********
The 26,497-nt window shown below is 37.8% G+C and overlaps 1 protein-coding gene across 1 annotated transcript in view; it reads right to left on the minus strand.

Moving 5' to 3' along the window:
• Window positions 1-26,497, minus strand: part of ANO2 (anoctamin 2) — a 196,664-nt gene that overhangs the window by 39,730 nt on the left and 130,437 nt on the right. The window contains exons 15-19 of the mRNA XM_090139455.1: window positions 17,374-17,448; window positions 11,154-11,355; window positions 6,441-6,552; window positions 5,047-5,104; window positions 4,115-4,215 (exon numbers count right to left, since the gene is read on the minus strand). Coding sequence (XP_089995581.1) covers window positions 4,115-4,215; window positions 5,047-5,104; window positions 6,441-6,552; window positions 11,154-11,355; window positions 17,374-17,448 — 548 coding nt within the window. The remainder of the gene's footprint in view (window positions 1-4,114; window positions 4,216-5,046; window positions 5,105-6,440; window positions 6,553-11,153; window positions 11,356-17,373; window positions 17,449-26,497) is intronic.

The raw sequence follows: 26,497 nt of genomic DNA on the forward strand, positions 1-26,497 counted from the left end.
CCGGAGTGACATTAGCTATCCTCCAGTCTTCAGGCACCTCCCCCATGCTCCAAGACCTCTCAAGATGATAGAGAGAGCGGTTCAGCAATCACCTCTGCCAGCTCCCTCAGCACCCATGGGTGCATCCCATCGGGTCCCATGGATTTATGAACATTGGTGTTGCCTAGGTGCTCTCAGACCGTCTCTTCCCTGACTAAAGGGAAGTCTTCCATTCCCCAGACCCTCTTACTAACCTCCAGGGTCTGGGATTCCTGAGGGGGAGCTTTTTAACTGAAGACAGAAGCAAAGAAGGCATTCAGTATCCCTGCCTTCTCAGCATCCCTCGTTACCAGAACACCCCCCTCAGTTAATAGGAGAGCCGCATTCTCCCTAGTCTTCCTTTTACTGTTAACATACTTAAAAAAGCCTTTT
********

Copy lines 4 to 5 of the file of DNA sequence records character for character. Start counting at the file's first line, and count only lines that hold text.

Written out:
The raw sequence follows: 26,497 nt of genomic DNA on the forward strand, positions 1-26,497 counted from the left end.
CCGGAGTGACATTAGCTATCCTCCAGTCTTCAGGCACCTCCCCCATGCTCCAAGACCTCTCAAGATGATAGAGAGAGCGGTTCAGCAATCACCTCTGCCAGCTCCCTCAGCACCCATGGGTGCATCCCATCGGGTCCCATGGATTTATGAACATTGGTGTTGCCTAGGTGCTCTCAGACCGTCTCTTCCCTGACTAAAGGGAAGTCTTCCATTCCCCAGACCCTCTTACTAACCTCCAGGGTCTGGGATTCCTGAGGGGGAGCTTTTTAACTGAAGACAGAAGCAAAGAAGGCATTCAGTATCCCTGCCTTCTCAGCATCCCTCGTTACCAGAACACCCCCCTCAGTTAATAGGAGAGCCGCATTCTCCCTAGTCTTCCTTTTACTGTTAACATACTTAAAAAAGCCTTTT